The Fedge

A weekly poem, read by the author.
Oct. 30 1997 3:30 AM

The Fedge

 

All the fedge and the drammel, the fedge
and all the drammel--there is
all this up the middle this fedge
and this drammel, such that I wizen,
I wizen and waf-waf unflashly,
unflashly and unlike a diamond
with the main thing away--
the main thing the What For thing over there--
over there--

away what I did fathom and enter into wholly
what I might now fathom and wholly enter into:
out all at the corners, past a bleached fence,
around the crumbly grecktic brick-silence wall--

there was more of me to be and is
if I am he who said on a bench one deep true thing
of Emily Dickinson or Gregoire Turgeon
and if I am he whose son stood
                                 happy, central, conversant
in Orlando Magic peejays with his hand on my shoulder

but I do not keep that here or do not stay there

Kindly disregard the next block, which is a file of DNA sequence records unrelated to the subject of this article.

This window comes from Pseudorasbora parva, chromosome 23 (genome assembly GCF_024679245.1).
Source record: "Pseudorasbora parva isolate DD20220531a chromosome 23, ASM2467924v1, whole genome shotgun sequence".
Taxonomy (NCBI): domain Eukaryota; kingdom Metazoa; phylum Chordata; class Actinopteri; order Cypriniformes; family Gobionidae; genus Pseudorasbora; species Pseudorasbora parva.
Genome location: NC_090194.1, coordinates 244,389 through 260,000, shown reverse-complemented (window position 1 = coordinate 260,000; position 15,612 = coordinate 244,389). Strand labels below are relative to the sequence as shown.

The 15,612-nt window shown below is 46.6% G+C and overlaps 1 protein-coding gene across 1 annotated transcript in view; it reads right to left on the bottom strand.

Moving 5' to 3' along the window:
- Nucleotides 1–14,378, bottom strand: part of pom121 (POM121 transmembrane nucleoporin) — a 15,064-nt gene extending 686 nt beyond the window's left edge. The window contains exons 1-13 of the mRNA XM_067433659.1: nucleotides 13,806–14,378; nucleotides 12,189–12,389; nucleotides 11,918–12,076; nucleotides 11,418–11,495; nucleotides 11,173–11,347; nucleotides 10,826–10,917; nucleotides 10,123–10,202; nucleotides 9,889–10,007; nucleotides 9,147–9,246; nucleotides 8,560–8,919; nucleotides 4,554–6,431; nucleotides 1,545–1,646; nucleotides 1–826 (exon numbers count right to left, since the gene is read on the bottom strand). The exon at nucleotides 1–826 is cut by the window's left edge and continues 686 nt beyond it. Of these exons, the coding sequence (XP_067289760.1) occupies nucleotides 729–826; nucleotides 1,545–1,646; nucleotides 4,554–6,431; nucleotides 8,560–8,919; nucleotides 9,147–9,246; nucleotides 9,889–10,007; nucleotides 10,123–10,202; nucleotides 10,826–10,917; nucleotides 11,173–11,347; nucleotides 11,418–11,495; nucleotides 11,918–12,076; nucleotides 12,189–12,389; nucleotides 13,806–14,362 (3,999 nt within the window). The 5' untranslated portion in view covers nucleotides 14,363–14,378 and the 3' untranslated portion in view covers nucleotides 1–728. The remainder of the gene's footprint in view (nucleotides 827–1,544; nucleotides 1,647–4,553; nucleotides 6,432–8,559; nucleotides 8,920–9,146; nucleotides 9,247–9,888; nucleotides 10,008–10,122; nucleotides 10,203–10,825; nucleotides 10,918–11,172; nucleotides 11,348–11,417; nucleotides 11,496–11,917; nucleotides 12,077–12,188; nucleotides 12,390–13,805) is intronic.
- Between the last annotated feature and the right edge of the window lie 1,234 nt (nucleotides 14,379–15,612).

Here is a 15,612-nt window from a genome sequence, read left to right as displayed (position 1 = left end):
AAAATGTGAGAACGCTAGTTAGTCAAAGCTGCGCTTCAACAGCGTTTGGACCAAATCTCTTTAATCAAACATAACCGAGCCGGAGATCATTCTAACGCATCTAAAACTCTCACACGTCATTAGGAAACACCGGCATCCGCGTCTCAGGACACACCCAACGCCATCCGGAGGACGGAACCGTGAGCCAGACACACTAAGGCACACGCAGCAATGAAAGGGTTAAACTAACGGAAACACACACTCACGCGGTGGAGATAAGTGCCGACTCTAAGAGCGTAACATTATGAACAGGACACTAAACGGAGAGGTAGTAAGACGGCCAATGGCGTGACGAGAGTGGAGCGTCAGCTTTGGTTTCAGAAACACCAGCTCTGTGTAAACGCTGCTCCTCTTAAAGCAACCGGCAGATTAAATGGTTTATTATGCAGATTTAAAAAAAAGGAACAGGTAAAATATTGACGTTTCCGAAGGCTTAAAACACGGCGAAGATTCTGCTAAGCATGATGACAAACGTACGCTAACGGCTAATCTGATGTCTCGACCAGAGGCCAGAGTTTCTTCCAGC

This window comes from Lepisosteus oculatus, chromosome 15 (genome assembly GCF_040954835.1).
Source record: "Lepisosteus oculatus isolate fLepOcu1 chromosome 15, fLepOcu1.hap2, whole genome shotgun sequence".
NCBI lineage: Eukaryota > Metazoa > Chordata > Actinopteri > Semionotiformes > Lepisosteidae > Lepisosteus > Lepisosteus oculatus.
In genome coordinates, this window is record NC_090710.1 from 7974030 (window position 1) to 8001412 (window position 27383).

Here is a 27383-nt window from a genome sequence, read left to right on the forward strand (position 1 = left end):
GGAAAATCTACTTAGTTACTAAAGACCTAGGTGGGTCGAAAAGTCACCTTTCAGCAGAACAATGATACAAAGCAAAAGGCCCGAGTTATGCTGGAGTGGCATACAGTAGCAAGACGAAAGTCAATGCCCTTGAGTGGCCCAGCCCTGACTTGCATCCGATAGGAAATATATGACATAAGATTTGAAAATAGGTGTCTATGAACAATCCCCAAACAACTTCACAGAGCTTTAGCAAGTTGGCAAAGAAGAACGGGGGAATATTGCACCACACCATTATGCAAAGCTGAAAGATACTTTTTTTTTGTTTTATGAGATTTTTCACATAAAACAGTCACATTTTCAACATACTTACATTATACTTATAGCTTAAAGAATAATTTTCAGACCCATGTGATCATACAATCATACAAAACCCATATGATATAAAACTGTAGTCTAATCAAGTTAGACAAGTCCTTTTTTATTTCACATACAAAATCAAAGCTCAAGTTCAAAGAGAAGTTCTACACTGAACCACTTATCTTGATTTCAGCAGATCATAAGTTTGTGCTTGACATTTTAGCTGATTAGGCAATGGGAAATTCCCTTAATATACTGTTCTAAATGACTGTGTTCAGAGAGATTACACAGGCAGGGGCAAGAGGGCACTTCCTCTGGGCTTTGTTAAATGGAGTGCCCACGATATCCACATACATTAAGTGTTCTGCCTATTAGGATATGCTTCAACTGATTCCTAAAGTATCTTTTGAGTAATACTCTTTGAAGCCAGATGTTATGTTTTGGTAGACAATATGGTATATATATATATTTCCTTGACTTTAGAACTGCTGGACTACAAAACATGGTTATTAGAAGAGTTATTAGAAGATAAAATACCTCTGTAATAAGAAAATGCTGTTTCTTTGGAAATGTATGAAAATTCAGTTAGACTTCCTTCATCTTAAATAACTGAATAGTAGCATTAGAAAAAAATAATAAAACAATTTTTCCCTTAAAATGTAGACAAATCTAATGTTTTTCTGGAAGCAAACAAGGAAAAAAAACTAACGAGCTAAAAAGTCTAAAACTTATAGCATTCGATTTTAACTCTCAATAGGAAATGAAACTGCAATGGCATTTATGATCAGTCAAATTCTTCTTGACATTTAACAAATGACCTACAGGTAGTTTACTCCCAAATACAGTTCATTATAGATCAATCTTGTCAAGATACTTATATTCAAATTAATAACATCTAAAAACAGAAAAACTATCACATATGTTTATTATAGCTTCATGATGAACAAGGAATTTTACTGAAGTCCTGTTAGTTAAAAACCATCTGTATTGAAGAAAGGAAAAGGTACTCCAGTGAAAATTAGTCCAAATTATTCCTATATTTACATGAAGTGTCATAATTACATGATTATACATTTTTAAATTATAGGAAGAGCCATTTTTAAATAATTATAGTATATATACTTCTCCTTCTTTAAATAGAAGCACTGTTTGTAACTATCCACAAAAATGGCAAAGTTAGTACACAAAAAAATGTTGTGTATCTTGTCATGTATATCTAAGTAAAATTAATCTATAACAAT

instead the slog and shog of the drammel pervades
and the fedge my head amid
--for numerous sensible reasons this occurs
for countable reasons no doubt
                                    but this is to say
I am not unaware

that all this manage of drammel and fedge,
so much copage with through the middle that mudge
and down the frown the various fraddel
is overloadedly multiplexly only shoof shuff,
mere waf-waf near drained of What truly For.

Mark Halliday teaches at Ohio University. His books of poetry are Little Star (1987) and Tasker Street (1992).

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